THE ART OF FLAVOR: CHEF MARK HOLLEY
If you didn’t take the time to understand who Mark Holley was, you would make the mistake of thinking his story started and stopped with the successful opening and sudden closure of Holley’s Seafood Restaurant and Oyster Bar. Instead, Holley’s was the culmination of over 25 years of culinary excellence in some of Houston’s most respected restaurants.
Mark began his culinary career as a sous chef in the famed Brennan’s of Houston. Brennan’s was Mark’s first professional introduction to upscale dining; a concept he would embrace throughout his entire career. While Brennan’s gave Mark his start, it was his time at Commander’s Palace in New Orleans, and more recently, Pesce, which allowed Mark to rise to local celebrity chef status. Rising to one of city’s only Black Executive Chefs (Pesce) was no small feat, and would prove instrumental in Mark opening up a restaurant of his own.
“When you are a chef your dream is to own and operate your own restaurant. Being a true restaurateur is always the goal,” Mark said as he reflected on his decade’s long love affair with food.
This dream became a reality when Holley’s opened in 2014. The upscale seafood spot opened to rave reviews, Afro-fusion seafood creations, and a diverse Midtown location that mirrored the patrons filling Holley’s formal dining room and bar.
While it is clear Holley’s was a testament to years of hard work, vision-setting, and execution by Mark and his team, it was also a statement to other Black restaurateurs: follow your personal culinary passion, wherever that may lead you. Mark wants young chefs and restaurateurs of color to understand the history our culture brings to the culinary table.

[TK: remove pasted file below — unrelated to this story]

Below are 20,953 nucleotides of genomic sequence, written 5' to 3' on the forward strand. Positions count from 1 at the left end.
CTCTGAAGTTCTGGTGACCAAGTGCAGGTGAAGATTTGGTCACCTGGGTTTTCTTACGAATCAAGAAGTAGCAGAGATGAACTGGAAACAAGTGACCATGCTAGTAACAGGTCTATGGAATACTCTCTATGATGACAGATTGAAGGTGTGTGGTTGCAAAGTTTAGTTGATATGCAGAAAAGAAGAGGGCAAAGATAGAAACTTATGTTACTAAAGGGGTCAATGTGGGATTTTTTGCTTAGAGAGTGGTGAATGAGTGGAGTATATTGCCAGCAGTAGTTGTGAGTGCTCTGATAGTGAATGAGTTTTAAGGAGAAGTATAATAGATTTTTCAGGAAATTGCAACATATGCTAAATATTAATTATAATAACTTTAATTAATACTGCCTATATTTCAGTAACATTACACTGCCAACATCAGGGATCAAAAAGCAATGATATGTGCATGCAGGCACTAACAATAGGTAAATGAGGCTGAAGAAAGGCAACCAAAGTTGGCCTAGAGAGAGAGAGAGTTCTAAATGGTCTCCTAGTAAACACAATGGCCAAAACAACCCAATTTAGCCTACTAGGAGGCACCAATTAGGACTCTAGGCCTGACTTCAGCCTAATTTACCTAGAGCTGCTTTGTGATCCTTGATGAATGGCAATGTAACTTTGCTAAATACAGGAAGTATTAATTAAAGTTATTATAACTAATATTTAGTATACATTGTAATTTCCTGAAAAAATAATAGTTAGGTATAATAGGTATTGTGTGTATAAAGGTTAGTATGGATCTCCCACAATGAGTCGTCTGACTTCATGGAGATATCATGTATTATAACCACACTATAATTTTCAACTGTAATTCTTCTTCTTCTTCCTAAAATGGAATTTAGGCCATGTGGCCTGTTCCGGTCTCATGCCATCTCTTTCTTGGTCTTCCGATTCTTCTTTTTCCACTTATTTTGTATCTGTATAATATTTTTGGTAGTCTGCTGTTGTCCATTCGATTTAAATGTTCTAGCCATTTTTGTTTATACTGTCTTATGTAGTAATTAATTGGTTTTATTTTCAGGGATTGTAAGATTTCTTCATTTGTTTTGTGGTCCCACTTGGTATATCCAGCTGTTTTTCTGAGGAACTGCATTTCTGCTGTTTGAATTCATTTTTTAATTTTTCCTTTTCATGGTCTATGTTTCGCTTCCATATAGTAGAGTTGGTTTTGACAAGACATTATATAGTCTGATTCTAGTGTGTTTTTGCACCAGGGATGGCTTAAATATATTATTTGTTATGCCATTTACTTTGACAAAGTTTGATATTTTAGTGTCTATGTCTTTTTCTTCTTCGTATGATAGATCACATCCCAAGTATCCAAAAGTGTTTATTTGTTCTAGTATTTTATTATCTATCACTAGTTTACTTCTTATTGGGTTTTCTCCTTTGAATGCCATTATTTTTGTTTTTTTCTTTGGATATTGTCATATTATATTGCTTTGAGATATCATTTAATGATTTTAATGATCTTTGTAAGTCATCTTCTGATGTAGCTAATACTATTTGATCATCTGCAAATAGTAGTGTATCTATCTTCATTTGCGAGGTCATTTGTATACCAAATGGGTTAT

As one of Black Restaurant Week’s (BRW) earliest adapters and constant champions of its mission, Mark understands the importance of promoting from within. For Mark, BRW provides a showcase for his culinary prowess, and an outlet for new, emerging chefs and restaurateurs to tap into Houston’s rich Black culinary scene.
“I love BRW because we are shining a light on small, Blackowned businesses that might not get the awareness or recognition otherwise,” Mark said.
As Mark and Yvonne, his wife and partner of the last ten years, consider their next culinary business move, Mark made it clear he is ready for anything. Time away from the restaurant has allowed Mark the opportunity to be creative again.
“I have created concept after concept since Holley’s closure, each one ready to implement should the opportunity present itself.”
After three years of Holley’s participating in Black Restaurant Week, Mark is committed to still participating in the 2018 edition, despite Holley’s physical location closing shortly after Hurricane Harvey.
When you work as long as Mark has in the kitchen, you learn a lot about food and even more about life. One theme that Mark believes reigns true in both is the need for your passion and purpose to always be in sync. For
Mark – his love of food, minority entrepreneurship, and seeing adequate representation in the food space provide the perfect balance of passion and purpose to keep the tasty dishes coming.
My mission in life is to help facilitate the next generation of chefs, especially chefs of color. While we may not always get the recognition, our flavors, spices, and cooking traditions are a part of the very fabric of this country.”
For more information about Houston’s Black Restaurant Week, visit www.houbrw.com.
Victoria Graham is a Houston – based urban education advocate by day, and Blackish Mom by night. When she is not empowering families to become advocates for their students’ academic success, she is writing at The Blackish Mom blog, providing an authentic voice for Black millennial moms. Join the conversation on Twitter, Instagram, and Facebook.
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